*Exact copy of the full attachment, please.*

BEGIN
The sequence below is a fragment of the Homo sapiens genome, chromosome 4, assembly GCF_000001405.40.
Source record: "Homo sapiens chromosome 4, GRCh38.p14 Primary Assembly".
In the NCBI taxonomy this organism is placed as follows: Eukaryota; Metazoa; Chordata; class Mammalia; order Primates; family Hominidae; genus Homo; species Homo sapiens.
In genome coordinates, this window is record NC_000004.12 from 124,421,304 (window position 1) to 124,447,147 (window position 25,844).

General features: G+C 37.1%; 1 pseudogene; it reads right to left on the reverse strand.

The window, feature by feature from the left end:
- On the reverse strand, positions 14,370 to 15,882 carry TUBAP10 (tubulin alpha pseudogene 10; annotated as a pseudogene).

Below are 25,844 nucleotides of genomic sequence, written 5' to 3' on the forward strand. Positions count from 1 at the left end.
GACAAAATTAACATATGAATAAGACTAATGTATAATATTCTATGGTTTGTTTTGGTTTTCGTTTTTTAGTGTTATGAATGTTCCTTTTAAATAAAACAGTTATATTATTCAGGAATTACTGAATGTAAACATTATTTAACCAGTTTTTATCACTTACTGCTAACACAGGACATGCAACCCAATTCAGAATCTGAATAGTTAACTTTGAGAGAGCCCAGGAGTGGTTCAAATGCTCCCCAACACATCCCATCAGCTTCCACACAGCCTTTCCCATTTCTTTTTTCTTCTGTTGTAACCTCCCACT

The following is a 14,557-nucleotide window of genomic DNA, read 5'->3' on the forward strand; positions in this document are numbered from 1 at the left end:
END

The sequence below is a fragment of the Homo sapiens genome, chromosome 4, assembly GCF_000001405.40.
Source record: "Homo sapiens chromosome 4, GRCh38.p14 Primary Assembly".
In the NCBI taxonomy this organism is placed as follows: Eukaryota; Metazoa; Chordata; class Mammalia; order Primates; family Hominidae; genus Homo; species Homo sapiens.
In genome coordinates, this window is record NC_000004.12 from 124,421,304 (window position 1) to 124,447,147 (window position 25,844).

General features: G+C 37.1%; 1 pseudogene; it reads right to left on the reverse strand.

The window, feature by feature from the left end:
- On the reverse strand, positions 14,370 to 15,882 carry TUBAP10 (tubulin alpha pseudogene 10; annotated as a pseudogene).

Below are 25,844 nucleotides of genomic sequence, written 5' to 3' on the forward strand. Positions count from 1 at the left end.
GACAAAATTAACATATGAATAAGACTAATGTATAATATTCTATGGTTTGTTTTGGTTTTCGTTTTTTAGTGTTATGAATGTTCCTTTTAAATAAAACAGTTATATTATTCAGGAATTACTGAATGTAAACATTATTTAACCAGTTTTTATCACTTACTGCTAACACAGGACATGCAACCCAATTCAGAATCTGAATAGTTAACTTTGAGAGAGCCCAGGAGTGGTTCAAATGCTCCCCAACACATCCCATCAGCTTCCACACAGCCTTTCCCATTTCTTTTTTCTTCTGTTGTAACCTCCCACT

The following is a 14,557-nucleotide window of genomic DNA, read 5'->3' on the forward strand; positions in this document are numbered from 1 at the left end: